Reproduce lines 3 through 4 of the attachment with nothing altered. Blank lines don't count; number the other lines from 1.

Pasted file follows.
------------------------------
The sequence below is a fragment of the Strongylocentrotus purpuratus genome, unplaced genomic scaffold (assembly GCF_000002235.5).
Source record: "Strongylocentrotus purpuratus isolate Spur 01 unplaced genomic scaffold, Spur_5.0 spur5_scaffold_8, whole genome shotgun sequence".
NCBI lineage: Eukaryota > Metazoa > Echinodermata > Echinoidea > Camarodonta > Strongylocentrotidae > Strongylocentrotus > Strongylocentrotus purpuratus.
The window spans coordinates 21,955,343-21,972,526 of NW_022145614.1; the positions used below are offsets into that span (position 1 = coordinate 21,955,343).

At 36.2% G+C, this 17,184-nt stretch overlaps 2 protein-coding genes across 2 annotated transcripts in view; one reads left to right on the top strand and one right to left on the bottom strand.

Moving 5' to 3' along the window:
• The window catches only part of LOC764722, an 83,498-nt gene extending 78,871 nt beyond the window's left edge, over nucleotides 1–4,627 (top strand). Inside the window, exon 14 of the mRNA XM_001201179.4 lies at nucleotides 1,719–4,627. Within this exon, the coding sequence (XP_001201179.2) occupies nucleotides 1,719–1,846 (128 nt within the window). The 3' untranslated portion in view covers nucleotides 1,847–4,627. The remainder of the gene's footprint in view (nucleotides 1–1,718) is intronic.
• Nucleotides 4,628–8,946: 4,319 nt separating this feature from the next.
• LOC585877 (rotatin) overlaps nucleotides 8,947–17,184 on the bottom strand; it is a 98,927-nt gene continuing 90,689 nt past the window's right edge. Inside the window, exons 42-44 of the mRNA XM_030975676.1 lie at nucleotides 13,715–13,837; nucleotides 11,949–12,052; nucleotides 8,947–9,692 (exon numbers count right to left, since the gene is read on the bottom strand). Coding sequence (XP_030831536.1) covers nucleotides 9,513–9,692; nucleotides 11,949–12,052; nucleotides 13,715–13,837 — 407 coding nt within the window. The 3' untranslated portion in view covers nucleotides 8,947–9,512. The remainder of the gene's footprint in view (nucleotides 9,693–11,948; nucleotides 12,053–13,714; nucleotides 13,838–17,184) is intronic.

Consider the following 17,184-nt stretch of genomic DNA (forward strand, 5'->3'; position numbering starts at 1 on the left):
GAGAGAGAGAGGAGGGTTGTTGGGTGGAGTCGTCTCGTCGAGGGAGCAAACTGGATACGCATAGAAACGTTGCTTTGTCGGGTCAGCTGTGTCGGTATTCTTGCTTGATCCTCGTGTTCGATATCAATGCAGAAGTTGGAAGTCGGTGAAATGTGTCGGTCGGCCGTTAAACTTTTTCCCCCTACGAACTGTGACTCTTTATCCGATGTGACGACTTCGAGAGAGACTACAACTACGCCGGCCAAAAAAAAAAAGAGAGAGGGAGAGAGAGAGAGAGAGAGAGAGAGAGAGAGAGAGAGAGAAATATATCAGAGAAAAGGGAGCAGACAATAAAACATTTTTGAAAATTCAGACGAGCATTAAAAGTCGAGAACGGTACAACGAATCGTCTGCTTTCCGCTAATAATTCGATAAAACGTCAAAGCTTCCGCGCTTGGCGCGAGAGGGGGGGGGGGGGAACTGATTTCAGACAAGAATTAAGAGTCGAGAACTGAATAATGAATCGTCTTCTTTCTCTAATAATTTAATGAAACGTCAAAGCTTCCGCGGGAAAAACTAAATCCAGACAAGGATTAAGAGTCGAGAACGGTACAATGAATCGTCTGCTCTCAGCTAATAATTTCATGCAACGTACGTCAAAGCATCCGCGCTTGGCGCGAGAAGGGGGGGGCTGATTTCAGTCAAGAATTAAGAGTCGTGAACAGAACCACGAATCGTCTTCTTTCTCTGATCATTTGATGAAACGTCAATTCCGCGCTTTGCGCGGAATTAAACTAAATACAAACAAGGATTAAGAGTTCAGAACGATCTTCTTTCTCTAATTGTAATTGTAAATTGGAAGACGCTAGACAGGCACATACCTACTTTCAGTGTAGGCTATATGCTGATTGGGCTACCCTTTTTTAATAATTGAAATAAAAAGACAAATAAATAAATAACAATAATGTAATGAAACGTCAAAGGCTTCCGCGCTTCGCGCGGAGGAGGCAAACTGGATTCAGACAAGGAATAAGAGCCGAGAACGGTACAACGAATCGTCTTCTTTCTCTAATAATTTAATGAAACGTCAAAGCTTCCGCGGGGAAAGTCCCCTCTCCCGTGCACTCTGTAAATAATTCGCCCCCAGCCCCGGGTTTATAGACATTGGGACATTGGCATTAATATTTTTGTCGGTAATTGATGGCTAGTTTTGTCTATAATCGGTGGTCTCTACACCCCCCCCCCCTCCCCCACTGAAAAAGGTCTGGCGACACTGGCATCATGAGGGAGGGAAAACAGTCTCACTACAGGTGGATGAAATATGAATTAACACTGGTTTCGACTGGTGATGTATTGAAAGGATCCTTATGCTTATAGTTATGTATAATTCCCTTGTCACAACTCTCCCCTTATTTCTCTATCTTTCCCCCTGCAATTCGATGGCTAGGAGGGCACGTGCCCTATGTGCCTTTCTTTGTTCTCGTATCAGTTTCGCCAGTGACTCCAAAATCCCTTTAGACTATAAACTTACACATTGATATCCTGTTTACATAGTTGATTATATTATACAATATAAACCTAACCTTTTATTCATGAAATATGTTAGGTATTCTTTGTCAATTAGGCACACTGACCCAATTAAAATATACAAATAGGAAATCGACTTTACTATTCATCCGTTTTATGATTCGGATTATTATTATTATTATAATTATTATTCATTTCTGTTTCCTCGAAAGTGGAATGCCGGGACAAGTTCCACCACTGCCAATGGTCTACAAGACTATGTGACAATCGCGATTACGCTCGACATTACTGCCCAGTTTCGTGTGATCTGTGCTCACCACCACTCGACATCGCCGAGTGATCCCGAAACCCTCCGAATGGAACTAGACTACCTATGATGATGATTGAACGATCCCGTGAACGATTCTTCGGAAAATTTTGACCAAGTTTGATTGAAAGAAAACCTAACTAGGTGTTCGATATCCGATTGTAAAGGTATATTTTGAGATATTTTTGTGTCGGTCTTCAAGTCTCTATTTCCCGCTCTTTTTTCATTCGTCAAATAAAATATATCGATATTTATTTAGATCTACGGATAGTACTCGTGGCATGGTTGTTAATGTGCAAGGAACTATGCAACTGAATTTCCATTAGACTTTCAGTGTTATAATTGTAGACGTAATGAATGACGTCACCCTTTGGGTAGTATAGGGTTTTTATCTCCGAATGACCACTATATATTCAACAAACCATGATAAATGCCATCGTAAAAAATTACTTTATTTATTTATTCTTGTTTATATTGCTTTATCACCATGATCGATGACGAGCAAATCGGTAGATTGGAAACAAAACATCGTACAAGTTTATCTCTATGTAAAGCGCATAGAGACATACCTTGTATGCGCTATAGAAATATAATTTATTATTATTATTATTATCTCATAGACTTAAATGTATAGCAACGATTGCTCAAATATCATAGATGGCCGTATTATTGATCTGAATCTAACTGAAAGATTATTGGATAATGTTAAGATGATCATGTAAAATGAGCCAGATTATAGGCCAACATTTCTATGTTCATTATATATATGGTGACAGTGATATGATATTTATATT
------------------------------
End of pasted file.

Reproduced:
NCBI lineage: Eukaryota > Metazoa > Echinodermata > Echinoidea > Camarodonta > Strongylocentrotidae > Strongylocentrotus > Strongylocentrotus purpuratus.
The window spans coordinates 21,955,343-21,972,526 of NW_022145614.1; the positions used below are offsets into that span (position 1 = coordinate 21,955,343).